Monday, May 04, 2020

05/04 Links Pt2: Amb. Alan Baker: How to Rescue Civil Discourse on Israel; Linda Sarsour’s New Book Delusional

From Ian:

Amb. Alan Baker: How to Rescue Civil Discourse on Israel
Israel has been the only democratic nation-state whose existence has been rejected and attacked since the day of its establishment in 1948, 36 months following the revelation of the Nazi regime’s mass murder of European Jewry. It would appear reasonable that any well-reasoned civil discourse on Israel would include an appreciation of its security concerns, historical and legal rights, and its diplomatic claims.

The topics of settlements, occupation, the West Bank security barrier, and borders have been among the most politicized, distorted, and mischaracterized in the decades-long history of the Palestinian-Israeli conflict.

Legitimate political critique would include the presentation of raw facts, stripped of political hyperbole, and couched in principles of evenhanded assessment and well-reasoned legal, historical, security, and diplomatic context. The principles of fact and context-based discussion on Israel would result in far more productive international dialogue than the current one.

Finally, Israel should be judged by the same values as other nation-states, values that overcome the current tendency to defamation, delegitimization, dehumanization, demonization, and denial of equal treatment under the law.
Coverage of Israel Has Undergone a Transformation amid Corona Crisis
Coverage of Israel has undergone a transformation in recent weeks, according to a report by the Department of Public Diplomacy at the Israel Foreign Ministry.

When the coronavirus pandemic first hit in January 2020, "Israel's [approach] was viewed with hostility, mainly due to its decisions to cancel flights, close borders and remove foreign nationals in the first stage."

Once the scope of the pandemic became more apparent in the West, articles began praising Israel's life-saving policies.

"In the second stage, Israel was portrayed as a model of a country successfully coping with the medical crisis, precisely due to all the reasons for which it was previously criticized."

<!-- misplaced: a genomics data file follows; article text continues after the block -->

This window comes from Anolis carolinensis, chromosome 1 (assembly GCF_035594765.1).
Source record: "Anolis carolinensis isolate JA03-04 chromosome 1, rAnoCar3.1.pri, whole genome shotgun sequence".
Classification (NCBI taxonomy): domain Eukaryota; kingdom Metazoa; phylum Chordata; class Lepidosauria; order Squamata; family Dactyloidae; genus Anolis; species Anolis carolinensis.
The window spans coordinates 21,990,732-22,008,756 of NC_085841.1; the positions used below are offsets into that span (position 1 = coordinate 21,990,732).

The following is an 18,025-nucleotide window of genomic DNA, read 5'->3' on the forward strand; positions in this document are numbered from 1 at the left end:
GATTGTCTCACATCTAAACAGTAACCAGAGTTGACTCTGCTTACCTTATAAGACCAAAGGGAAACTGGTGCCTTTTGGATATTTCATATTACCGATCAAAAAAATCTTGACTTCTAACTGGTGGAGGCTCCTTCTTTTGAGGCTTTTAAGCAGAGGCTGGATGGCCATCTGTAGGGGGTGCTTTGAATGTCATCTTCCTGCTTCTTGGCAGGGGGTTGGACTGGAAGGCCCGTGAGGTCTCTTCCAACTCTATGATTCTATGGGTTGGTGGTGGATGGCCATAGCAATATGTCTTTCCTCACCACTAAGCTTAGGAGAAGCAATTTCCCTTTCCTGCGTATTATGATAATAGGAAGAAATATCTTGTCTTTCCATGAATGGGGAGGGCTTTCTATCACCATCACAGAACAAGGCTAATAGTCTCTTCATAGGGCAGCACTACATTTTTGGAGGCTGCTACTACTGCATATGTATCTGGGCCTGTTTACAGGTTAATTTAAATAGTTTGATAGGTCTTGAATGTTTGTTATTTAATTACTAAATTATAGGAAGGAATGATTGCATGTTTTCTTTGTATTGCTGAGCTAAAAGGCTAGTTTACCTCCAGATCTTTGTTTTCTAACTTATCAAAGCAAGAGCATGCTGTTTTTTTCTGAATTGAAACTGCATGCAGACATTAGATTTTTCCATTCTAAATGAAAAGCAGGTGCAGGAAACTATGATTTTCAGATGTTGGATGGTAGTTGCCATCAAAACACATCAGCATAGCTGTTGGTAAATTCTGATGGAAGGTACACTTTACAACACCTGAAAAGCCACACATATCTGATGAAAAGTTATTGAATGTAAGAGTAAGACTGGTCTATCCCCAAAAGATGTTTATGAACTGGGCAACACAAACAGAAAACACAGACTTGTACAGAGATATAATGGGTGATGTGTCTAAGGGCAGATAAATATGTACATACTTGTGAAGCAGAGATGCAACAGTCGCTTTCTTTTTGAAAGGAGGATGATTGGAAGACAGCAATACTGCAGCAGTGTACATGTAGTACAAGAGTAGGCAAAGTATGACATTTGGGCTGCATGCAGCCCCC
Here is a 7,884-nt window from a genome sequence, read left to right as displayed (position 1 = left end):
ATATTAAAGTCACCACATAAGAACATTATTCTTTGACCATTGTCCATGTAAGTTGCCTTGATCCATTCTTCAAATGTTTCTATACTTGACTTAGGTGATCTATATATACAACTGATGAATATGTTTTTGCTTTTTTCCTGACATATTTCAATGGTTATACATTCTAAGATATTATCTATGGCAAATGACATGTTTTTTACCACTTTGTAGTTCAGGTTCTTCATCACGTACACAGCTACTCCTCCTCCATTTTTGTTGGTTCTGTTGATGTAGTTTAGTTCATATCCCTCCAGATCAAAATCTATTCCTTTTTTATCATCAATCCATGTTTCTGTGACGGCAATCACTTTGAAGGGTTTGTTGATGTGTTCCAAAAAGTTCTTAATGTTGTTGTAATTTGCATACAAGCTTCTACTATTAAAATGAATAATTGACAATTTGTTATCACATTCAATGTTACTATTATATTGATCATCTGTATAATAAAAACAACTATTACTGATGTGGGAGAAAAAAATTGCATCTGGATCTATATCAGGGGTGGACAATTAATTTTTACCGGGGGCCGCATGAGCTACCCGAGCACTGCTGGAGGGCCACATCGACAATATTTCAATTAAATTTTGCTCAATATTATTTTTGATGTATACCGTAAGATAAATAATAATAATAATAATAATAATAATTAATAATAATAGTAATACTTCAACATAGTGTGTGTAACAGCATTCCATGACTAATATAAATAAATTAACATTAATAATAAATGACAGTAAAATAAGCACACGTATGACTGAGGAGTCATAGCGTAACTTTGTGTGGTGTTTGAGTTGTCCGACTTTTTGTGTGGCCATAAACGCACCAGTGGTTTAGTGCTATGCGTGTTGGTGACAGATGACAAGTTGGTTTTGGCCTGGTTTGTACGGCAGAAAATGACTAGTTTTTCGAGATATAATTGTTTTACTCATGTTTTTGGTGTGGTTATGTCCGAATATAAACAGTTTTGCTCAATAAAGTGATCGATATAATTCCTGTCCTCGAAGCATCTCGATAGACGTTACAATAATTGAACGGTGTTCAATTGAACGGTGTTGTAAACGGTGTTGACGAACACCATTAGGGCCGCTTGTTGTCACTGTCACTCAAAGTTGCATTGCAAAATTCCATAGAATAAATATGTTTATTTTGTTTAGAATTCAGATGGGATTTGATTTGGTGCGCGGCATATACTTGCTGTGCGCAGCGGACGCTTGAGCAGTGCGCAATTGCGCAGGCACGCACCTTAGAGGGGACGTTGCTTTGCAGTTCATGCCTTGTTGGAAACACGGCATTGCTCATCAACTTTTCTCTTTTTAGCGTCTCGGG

Israel also received recognition for its immense efforts on behalf of its citizens stranded across the globe
Top Jewish Leader Praises President Trump for Commitment to Fighting Antisemitism Amid COVID-19 Crisis
The head of a leading international Jewish group praised US President Donald Trump over the weekend for a proclamation condemning antisemitism, saying, “I know personally that he is committed to eradicating the spread of antisemitism from our society.”

“President Trump has consistently stood by American Jewry and the State of Israel throughout his tenure,” said World Jewish Congress President Ronald Lauder. He added that Trump’s commitment applies “even in the midst of the present immense global uncertainty and concerns accompanying the COVID-19 crisis.”

“As the president emphasized … antisemitic discrimination, persecution, and violence continue to plague our Jewish communities,” Lauder noted, saying the president’s words “must be repeated, over and over again … until it is made absolutely clear that incitement, bigotry, hatred, and xenophobia will not be tolerated.”

“The World Jewish Congress deeply appreciates the US administration’s ongoing efforts to combat the evil of anti-Jewish hatred, and its continuing support of American Jewry in its cherished traditions and innumerable contributions to society,” he added. “We look forward to the day when we will be able to say that antisemitism has truly been eradicated in America.”

Lauder’s comments came in response to a proclamation late last week marking Jewish American Heritage Month. In the statement Trump said, “Hatred is intolerable and has no place in our hearts or in our society. We must therefore vigorously confront antisemitic discrimination and violence against members of the Jewish community.”

Heritage month

Brooke Goldstein: Celebrating San Remo and Jewish Sovereignty
Suggesting that a Jewish presence anywhere within Mandated Palestine is illegal or must be stopped is a violation of the treaty. Enforcing a “two-state solution” within the mandated borders of Palestine is akin to ceding land and would constitute a violation of the treaty.

By way of example, in 1783, the Treaty of Paris marked the end of the American Revolutionary War, and the rights we enjoy as Americans today stand on this document. What keeps the English from canceling this treaty and giving the land to someone else is the principle of estoppel. Once the rights are given, they simply cannot be taken back. Such is the case with the Mandate for Palestine, and the rights that the United States accepted and committed itself to uphold as enshrined in the Anglo-American Convention.